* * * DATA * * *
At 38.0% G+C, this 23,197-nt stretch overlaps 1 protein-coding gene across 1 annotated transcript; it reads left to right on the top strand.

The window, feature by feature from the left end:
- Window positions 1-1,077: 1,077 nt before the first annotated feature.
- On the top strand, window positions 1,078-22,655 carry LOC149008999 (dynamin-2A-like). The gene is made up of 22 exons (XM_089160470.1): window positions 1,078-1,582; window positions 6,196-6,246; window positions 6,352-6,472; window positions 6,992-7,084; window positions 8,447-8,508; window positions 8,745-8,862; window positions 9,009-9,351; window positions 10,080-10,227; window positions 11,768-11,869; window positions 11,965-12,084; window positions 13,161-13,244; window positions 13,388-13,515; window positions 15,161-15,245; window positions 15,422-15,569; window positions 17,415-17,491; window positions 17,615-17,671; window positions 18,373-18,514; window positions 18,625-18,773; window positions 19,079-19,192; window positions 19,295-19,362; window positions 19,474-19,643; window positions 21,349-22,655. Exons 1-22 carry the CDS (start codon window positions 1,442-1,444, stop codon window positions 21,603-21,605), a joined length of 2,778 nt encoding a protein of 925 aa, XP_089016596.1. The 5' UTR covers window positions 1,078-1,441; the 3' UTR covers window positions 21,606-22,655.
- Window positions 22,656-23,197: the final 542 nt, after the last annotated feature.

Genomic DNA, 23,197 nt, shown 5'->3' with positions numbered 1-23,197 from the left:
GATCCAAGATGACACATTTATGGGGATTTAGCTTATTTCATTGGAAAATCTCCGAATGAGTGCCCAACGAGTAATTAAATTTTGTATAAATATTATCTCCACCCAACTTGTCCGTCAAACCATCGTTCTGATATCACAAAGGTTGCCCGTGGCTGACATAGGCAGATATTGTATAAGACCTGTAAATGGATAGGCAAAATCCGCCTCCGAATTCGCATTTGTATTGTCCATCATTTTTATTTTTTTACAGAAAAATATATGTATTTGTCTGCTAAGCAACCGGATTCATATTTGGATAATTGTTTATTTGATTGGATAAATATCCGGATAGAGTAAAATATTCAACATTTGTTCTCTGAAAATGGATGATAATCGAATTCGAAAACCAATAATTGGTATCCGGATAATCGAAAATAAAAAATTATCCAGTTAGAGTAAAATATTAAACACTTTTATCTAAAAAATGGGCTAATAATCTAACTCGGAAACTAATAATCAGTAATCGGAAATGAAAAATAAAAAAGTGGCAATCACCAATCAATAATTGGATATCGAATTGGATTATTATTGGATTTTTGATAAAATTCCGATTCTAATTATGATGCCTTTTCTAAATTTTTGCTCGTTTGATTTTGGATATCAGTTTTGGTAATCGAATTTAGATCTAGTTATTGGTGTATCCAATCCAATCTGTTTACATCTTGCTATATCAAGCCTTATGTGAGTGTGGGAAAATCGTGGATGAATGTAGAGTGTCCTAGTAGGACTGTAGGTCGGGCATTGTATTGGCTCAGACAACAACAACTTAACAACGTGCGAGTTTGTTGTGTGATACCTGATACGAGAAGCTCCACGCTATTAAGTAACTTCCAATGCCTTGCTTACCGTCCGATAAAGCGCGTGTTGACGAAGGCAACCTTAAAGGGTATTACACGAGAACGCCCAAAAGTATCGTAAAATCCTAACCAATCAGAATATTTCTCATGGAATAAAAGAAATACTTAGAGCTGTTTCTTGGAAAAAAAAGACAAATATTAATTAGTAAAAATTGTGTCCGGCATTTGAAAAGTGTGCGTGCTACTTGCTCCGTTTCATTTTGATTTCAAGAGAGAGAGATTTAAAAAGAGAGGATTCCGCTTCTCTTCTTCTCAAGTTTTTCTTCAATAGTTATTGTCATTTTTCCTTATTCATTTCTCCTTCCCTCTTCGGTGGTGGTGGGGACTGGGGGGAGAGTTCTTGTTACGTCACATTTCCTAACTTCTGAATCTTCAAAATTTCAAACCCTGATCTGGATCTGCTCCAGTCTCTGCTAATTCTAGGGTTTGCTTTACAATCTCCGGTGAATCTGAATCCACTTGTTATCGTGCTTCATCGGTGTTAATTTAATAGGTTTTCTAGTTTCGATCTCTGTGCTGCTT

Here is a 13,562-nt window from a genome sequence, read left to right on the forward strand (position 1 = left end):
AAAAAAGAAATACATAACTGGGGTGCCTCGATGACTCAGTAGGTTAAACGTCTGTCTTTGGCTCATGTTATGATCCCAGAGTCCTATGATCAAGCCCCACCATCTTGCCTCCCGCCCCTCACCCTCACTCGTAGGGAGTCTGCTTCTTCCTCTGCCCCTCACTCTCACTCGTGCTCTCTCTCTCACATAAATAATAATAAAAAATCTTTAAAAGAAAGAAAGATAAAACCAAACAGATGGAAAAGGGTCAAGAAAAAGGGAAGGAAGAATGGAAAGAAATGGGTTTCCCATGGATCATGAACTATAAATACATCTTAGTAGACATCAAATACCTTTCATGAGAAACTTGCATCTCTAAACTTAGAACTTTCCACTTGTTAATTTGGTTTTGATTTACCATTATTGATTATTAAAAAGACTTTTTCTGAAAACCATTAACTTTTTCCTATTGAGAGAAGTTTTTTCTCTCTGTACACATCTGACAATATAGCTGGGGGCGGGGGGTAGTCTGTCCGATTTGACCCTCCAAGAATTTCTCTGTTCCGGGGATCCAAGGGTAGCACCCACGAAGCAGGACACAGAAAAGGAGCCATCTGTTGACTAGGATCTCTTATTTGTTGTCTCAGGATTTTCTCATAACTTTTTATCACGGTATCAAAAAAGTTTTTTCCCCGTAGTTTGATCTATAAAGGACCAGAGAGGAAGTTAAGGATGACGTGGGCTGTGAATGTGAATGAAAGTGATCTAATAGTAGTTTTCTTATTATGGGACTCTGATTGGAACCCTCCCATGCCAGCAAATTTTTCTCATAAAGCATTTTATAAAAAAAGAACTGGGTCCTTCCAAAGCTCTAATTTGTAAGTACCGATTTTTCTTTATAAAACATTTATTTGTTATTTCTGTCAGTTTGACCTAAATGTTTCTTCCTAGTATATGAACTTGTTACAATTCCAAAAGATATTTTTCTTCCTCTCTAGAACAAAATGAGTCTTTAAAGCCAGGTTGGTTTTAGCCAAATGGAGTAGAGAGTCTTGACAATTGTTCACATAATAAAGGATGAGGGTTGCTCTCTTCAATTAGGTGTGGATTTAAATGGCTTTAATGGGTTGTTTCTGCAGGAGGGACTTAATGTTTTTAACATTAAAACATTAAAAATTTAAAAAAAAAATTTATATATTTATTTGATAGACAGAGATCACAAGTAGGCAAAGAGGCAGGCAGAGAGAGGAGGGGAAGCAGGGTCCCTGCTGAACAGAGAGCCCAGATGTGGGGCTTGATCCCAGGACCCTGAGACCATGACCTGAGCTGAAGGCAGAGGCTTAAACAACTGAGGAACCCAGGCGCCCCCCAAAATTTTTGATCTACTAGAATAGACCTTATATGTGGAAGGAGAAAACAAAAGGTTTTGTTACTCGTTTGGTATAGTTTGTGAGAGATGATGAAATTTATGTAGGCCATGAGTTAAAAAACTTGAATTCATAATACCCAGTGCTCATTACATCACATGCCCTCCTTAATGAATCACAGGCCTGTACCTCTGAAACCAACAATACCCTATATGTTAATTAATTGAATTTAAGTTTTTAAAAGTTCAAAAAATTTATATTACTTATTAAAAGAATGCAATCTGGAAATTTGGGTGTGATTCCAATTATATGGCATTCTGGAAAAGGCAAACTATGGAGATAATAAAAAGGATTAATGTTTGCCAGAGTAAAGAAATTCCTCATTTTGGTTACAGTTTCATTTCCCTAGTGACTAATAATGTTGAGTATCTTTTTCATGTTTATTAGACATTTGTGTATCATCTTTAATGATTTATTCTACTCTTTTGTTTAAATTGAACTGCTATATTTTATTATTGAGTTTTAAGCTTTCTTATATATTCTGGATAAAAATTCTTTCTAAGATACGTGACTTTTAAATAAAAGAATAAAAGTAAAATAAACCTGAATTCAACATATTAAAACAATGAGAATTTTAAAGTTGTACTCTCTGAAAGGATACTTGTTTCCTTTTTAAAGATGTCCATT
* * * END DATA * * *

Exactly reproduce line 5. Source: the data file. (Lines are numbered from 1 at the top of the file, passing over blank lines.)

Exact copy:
- Window positions 22,656-23,197: the final 542 nt, after the last annotated feature.